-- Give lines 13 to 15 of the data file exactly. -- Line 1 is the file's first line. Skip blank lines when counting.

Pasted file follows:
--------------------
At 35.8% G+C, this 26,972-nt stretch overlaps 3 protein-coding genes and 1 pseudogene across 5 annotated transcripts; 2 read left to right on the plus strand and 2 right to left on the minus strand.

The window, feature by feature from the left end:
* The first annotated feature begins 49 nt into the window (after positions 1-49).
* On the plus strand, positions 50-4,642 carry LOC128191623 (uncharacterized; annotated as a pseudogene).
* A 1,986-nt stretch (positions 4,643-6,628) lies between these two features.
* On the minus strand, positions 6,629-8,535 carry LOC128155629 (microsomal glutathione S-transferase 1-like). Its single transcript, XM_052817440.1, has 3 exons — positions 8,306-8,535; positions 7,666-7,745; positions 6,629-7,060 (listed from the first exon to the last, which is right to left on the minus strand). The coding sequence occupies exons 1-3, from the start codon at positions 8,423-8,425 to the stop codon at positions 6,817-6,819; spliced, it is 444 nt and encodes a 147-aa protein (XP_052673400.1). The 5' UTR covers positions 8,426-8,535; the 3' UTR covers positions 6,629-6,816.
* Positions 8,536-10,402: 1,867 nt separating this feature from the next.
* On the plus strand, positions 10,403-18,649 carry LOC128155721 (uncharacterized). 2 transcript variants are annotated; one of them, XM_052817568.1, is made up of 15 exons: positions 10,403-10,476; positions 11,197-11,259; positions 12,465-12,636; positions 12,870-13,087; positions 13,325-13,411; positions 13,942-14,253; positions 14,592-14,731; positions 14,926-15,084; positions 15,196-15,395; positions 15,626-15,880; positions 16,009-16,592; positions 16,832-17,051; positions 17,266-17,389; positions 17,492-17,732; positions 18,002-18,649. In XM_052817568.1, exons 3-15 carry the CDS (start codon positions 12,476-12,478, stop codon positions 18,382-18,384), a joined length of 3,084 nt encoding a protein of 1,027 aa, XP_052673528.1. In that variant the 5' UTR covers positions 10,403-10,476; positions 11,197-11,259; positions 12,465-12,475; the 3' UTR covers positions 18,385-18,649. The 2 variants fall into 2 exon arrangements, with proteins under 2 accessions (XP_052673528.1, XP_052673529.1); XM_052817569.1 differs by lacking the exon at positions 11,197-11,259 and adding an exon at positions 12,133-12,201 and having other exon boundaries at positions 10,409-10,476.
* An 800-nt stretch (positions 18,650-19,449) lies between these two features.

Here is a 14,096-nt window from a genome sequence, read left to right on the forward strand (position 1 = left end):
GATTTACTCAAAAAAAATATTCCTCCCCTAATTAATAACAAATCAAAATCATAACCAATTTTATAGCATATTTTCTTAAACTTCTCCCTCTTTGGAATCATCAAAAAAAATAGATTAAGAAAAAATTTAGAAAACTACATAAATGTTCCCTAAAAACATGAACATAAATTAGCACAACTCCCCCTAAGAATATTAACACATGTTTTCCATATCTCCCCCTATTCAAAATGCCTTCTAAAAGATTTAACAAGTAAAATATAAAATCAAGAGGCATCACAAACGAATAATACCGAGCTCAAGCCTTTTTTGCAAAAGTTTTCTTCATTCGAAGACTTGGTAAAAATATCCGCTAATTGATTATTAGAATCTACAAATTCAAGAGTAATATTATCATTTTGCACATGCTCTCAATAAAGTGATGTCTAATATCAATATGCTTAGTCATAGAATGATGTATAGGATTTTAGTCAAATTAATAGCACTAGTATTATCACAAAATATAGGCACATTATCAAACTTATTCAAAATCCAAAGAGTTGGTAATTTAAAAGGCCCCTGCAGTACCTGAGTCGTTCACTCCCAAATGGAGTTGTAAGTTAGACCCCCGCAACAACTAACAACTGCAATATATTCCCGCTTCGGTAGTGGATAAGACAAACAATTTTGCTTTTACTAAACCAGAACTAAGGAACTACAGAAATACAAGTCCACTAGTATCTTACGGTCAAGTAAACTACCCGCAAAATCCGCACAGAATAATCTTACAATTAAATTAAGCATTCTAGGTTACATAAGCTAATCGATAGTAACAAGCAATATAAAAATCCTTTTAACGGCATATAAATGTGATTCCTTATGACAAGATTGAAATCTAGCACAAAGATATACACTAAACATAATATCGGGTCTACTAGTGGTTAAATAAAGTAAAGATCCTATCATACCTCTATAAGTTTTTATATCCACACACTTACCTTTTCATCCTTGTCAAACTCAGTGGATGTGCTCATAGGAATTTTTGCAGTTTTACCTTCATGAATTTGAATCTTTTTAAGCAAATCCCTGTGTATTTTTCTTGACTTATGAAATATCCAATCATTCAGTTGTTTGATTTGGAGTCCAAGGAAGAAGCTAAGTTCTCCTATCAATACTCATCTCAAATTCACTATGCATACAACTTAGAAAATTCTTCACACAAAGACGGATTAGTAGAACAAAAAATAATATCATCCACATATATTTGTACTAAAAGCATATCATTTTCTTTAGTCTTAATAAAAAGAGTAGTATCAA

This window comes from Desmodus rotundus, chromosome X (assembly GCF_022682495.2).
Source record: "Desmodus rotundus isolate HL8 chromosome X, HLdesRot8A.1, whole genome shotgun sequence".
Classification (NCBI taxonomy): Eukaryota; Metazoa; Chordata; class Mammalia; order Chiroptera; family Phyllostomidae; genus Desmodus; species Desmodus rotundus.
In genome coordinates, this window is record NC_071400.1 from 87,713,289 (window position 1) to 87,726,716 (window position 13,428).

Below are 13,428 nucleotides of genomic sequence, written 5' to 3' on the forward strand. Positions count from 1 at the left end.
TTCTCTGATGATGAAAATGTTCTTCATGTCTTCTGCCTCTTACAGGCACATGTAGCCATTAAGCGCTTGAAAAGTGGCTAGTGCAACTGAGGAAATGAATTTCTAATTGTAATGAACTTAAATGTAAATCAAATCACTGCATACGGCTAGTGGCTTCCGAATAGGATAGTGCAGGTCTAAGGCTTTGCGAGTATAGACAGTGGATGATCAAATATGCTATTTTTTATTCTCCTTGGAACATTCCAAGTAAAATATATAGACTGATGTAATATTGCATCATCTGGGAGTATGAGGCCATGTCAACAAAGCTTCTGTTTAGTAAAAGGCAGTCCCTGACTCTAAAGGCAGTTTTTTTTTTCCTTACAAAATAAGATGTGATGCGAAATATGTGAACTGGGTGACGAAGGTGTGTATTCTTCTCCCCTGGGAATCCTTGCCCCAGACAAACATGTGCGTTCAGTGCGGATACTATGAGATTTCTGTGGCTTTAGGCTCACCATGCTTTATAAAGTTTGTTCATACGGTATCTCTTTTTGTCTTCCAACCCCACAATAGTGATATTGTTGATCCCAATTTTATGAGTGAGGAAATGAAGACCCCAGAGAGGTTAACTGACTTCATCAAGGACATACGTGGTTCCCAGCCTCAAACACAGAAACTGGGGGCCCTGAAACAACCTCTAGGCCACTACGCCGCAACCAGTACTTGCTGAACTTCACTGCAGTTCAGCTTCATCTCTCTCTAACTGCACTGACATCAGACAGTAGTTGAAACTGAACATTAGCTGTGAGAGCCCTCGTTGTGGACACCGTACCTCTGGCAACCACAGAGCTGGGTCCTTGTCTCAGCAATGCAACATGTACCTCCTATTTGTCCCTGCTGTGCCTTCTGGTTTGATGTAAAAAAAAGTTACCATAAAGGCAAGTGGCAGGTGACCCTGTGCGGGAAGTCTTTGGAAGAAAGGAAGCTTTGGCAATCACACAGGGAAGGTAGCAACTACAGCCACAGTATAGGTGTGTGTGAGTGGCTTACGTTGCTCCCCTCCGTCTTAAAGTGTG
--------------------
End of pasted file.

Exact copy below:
Source record: "Desmodus rotundus isolate HL8 chromosome X, HLdesRot8A.1, whole genome shotgun sequence".
Classification (NCBI taxonomy): Eukaryota; Metazoa; Chordata; class Mammalia; order Chiroptera; family Phyllostomidae; genus Desmodus; species Desmodus rotundus.
In genome coordinates, this window is record NC_071400.1 from 87,713,289 (window position 1) to 87,726,716 (window position 13,428).